This omnipresence of the proverbial West in contrast with the minimum spotlight shined on Eastern intellectual discourse is at best unfortunate, and at worst academically negligent. To offer only a small number of courses that provide perspectives that most American students probably haven’t encountered prior to college demonstrates a shortfall in the University’s pursuit to produce students that are globally-minded.
It seems as though diversity at BC, while rare enough, has been limited to diversity in race, gender, and sexual orientation—there frankly is not much diversity in intellectual discourse in the University’s academic program.
The conjectures and concepts derived from Eastern philosophers, religionists, and political scientists serve as the foundation for how a vast number of people understand the way the world works. To minimize one worldview and inflate the importance of another is a disservice to students and effectively invalidates the ways in which a significant portion of the world thinks.
The popular freshman course “Perspectives on Western Culture” provides an additionally troubling instance of unabashed Western-centricism, just within its title. The course’s title suggests it will endeavor upon examining multiple perspectives. Immediately after, however, the “on Western Culture” unabashedly notifies students that, while a variety of perspectives will be considered, they will predominantly exist within the confines of “Western Culture.”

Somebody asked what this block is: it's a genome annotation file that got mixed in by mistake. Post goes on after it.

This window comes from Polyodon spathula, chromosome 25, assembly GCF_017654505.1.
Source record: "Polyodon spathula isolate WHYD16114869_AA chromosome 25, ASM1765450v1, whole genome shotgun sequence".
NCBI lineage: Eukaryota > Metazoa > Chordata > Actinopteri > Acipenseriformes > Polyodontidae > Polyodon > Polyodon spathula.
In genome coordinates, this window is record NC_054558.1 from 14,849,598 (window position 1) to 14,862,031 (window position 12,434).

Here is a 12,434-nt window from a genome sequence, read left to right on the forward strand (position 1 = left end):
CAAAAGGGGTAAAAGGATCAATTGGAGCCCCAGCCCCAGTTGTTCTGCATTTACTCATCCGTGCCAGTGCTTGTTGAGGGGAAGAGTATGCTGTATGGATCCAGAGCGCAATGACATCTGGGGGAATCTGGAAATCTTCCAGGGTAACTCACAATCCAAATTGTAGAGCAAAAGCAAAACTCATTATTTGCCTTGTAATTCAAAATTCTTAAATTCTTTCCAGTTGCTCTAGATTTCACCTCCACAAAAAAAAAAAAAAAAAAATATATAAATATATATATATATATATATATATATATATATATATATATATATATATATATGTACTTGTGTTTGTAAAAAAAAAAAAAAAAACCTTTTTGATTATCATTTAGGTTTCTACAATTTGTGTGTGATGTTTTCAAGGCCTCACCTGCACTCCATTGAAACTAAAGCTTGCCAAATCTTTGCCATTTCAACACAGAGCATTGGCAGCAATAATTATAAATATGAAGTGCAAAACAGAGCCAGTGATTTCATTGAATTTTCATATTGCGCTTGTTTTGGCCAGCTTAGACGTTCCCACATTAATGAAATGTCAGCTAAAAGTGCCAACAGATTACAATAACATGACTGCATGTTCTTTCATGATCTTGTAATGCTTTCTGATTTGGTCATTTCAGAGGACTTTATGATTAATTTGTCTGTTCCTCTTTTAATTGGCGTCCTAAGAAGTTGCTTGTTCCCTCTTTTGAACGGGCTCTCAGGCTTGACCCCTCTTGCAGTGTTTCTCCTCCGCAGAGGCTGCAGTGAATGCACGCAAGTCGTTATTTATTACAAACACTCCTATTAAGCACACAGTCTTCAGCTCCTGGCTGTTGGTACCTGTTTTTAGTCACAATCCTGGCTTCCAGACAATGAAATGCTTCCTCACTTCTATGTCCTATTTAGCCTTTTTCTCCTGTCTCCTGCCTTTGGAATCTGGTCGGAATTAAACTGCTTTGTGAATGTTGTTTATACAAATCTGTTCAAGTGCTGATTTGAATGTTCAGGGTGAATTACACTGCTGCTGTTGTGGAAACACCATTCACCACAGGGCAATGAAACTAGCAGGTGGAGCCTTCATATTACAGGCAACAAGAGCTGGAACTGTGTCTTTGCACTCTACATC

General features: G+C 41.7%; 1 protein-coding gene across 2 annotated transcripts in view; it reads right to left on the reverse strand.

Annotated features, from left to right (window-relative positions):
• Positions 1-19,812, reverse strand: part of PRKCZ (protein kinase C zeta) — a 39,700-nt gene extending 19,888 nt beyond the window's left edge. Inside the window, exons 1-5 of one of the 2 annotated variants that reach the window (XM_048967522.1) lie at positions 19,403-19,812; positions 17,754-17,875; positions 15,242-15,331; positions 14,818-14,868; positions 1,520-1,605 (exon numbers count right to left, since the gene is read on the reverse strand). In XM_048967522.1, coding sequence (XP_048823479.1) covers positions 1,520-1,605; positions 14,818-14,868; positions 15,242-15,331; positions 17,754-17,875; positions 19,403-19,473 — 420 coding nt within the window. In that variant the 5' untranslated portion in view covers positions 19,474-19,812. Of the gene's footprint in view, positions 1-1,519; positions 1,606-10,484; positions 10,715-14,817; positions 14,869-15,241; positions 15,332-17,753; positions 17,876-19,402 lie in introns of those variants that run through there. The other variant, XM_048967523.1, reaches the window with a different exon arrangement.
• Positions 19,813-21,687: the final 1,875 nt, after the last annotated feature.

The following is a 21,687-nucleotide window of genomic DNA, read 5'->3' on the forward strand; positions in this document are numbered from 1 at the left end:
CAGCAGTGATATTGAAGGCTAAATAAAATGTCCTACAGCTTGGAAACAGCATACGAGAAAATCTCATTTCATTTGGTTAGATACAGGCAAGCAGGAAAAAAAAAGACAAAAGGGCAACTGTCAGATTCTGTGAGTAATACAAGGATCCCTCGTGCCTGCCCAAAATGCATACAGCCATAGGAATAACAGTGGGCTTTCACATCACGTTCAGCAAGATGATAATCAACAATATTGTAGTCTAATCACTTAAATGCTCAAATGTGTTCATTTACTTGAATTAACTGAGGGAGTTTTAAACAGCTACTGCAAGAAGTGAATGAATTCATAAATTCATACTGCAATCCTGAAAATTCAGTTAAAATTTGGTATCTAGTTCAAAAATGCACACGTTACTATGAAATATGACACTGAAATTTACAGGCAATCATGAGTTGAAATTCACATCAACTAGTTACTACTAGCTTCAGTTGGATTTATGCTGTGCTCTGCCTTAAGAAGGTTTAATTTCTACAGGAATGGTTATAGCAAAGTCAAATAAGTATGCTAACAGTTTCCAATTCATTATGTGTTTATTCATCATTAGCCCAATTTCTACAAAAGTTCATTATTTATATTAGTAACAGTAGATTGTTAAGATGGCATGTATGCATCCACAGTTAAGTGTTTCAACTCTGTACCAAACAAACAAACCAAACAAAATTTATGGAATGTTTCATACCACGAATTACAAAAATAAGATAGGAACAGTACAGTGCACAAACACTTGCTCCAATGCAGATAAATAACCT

The end of the course description as of Fall of 2017 importantly states, “attention will also be paid to non-Western philosophical and theological sources.” This statement purveys a noble effort at including non-Western material into the course, yet from firsthand experience with BC’s M.O., it’s obvious that the attention disparity with respect to the East and the West still leans heavily towards the West.